Shedding light on the cultures of the world.
Exploring different cultures can be a tricky and complex task, especially when trying to open them up to an outside world that may have previously never heard of them or considers their practices wildly different to those of their own but whether focussing on specific aspects of a culture or trying to encompass its many defining tropes, these documentaries show a world beyond our own and dive headfirst into unique cultures of the world.
Here we look at some of the best around that do just that.
Rather than focussing on one particular culture, this documentary reels through 25 different countries with gorgeous visuals of how people around the world live but it foregoes any sort of traditional narrative and just shows a day in the life of global citizens. What makes it such a beautiful film is that it forces no questions to be asked and does not offer conclusions. If any are to be drawn, they must come from the viewer alone.
Just showing the world for what it is, a beautiful awe-inspiring place filled with wonder and beauty, is one of the films greatest strengths and it deserved to be watched at least once in a lifetime.
2. Born Into Brothels: Calcutta’s Red Light Kids
An Oscar-winning film about the lives of Children who live on the streets of India’s Calcutta whilst their mothers work in prostitution. Initially part of a photography project where the director gave some of these children cameras to document their lives, it ballooned into a film project that would tell of the hardships and heartbreaks of life on the streets but also revel in the little joys that there are to be had.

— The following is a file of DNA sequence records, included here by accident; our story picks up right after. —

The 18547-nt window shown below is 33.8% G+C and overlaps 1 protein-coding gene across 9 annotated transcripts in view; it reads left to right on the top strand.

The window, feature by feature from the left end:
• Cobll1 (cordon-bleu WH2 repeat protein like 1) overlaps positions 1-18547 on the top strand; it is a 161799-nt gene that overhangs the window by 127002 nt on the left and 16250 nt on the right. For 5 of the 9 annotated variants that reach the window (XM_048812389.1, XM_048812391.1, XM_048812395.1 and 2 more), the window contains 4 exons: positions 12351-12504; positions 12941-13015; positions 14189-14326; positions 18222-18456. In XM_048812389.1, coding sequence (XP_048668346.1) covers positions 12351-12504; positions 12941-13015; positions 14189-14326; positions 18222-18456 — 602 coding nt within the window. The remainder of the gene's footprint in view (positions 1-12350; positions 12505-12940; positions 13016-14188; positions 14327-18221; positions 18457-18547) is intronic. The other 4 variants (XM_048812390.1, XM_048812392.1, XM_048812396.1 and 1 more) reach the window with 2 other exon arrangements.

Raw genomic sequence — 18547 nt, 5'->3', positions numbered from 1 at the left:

Fascinating and with touching and poignant moments as they try to use their photography to lift them out of their situation, it is a story of another world right here within our own.
3. 5 Broken Cameras
A story of the struggles in Israel and Palestine that takes the view away from the sensationalizing media view and puts it into the hands of a local cameraman living through the conflict, who sees peaceful protests in his village along with the destruction brought about by the fighting. Told in 5 different chapters as each of his cameras breaks or is destroyed, it is an ongoing story of survival.
The first-hand perspective of the film makes it that much more powerful as it deals with the elevation in conflict and evolution of the people who have to deal with its fallout.
4. Favela Rising
Showing how the poor of Brazil live a life in amongst the violence and crime of one of Brazil’s poorest favelas, this documentary shows the trauma and tragedy wrought upon people through the eyes of a former drug trafficker who had many family members murdered. Now, trying to move children away from the drug trade he uses music as a way of creating a social revolution.
Showing both horror and hope, it tells of how education and activity can keep these troubled children away from crime and further their lives and education through classes and community spirit.
5. God Grew Tired of Us
As 3 young boys flee the civil war in Sudan, they travel across Africa looking for safety and refuge. Eventually, once reaching adulthood, they look for asylum in America and have to contend with their new lives in a land they’ve never seen before with many new adjustments they have to make as they try to fathom this weird new culture and equate it to their own.
Telling of the journeys and what has brought them to the other side of the world, this starts of tragically but reaches a heart-warming crescendo in a touching and poignant manner.